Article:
Autism experts talk of a global epidemic. One in every fifty children is now diagnosed with the disorder. A few decades ago this disorder was almost unheard of. Triggered in seemingly normal babies and young children, Autism Spectrum Disorder can render a child unable to talk or understand those around them, sensitive to any external stimulation, hyperactive and uncontrollable mood swings, self-harming and self-stimulatory behaviours and other cognitive, social deficits.
The exact causes and triggers of the disorder have been at the centre of much controversy. Genetics seem to play an important role, but not all pre-disposed children will end up autistic. So what then are the triggers? The debate rages on – from immunizations to genetically modified food, from toxins and pollution in the environment to parasites and bacteria in the gut.
Most parents who spoke to Special Assignment said they were given the diagnoses and sent home with their autistic child – either with the advice of finding an institution where they can be cared for or not to raise any hope for their kids to have a normal or integrated life into mainstream society.
“I completely understand parents’ desperation to try absolutely anything. The bottom line is autism cannot be cured. It’s a part of the individual from cradle to grave.” says Sandy Usswald, national director of Autism South Africa.
But there seems to be a growing trend in South Africa with more parents connecting with others around the world and who embark on alternative treatments in the hope to cure or ‘recover’ their children from autism. Some claim success in autism recovery – others say it’s good enough to simply make their children more functional. Most do not accept that their autistic children’s disabilities should render them dysfunctional for the remainder of their lives.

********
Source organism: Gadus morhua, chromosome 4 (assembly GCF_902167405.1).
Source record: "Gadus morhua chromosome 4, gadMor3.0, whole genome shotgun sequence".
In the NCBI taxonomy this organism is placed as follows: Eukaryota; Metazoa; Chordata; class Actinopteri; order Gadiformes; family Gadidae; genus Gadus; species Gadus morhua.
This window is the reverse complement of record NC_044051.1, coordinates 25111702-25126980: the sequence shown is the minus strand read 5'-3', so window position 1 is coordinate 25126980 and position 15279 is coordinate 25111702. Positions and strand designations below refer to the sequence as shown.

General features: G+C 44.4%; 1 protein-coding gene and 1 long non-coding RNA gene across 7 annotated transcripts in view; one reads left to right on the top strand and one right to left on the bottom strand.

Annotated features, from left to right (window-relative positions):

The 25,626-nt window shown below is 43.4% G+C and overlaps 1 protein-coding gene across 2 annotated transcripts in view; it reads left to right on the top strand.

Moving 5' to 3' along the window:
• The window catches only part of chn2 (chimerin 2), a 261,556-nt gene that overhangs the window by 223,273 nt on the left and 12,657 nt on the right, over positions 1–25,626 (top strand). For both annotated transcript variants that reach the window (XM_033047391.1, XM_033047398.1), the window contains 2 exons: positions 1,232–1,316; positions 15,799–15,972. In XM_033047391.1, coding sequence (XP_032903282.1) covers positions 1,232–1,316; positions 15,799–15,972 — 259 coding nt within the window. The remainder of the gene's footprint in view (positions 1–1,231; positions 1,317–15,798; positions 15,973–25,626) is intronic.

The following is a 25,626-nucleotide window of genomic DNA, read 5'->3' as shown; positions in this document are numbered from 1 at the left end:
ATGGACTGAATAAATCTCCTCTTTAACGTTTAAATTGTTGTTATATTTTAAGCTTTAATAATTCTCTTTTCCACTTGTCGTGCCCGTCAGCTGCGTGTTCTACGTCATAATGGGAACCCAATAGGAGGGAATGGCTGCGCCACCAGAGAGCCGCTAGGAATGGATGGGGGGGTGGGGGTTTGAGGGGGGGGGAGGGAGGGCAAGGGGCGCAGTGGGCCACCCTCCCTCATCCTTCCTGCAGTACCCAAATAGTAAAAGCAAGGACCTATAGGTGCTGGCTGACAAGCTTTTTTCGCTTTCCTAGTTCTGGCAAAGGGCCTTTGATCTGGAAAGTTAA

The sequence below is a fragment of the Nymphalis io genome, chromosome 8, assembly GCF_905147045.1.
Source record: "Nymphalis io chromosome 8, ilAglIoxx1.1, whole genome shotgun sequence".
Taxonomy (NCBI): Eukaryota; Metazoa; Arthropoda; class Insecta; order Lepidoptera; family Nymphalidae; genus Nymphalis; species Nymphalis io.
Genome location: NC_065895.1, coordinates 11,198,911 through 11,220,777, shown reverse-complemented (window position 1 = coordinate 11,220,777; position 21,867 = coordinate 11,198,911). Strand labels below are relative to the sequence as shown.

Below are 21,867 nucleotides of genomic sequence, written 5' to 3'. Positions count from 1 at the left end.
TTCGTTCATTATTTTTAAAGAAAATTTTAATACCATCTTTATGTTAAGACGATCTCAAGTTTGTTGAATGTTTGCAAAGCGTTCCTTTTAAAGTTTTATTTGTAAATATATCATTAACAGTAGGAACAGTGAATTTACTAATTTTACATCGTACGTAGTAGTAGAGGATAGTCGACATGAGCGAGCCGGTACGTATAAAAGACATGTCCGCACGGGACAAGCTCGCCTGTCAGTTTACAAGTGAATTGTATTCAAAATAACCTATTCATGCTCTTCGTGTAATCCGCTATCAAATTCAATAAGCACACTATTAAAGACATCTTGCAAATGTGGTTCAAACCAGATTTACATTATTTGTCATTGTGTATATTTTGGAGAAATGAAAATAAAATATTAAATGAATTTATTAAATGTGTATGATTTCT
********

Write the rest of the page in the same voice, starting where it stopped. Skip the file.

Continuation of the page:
In this week’s episode of Special Assignment we explore these highly unusual and at times controversial treatments that parents of autistic children embark on. From a so-called CD-protocol where a liquid containing chlorine dioxide is diluted with water and given to children in small dosages through-out the day, to a vigorous physical exercise regime called the Doman programme that aims to re-calibrate the child’s neuropaths. While few of these treatments are regulated or officially promoted in South Africa, parents here and elsewhere in the world claim great success.
We also unpack the lack of psycho-social support and institutions willing to take on autistic children who have been abandoned. In one case an 8-year old girl was left abandoned at the Charlotte Maxeke hospital in Johannesburg. Because no safe house was prepared to take her in, she spent two nights at the Hillbrow police station before being taken to the Rahima Moosa hospital where staff tied her to a hospital bed for two months. She has since been taken to one of only a few care centres in the country who specialize in children with disabilities.
Watch “AUTISM – MAKING SENSE OF THE SPECTRUM” produced by Adel van Niekerk and airing this Sunday, 13 March 2016 at 20h30pm on SABC 3.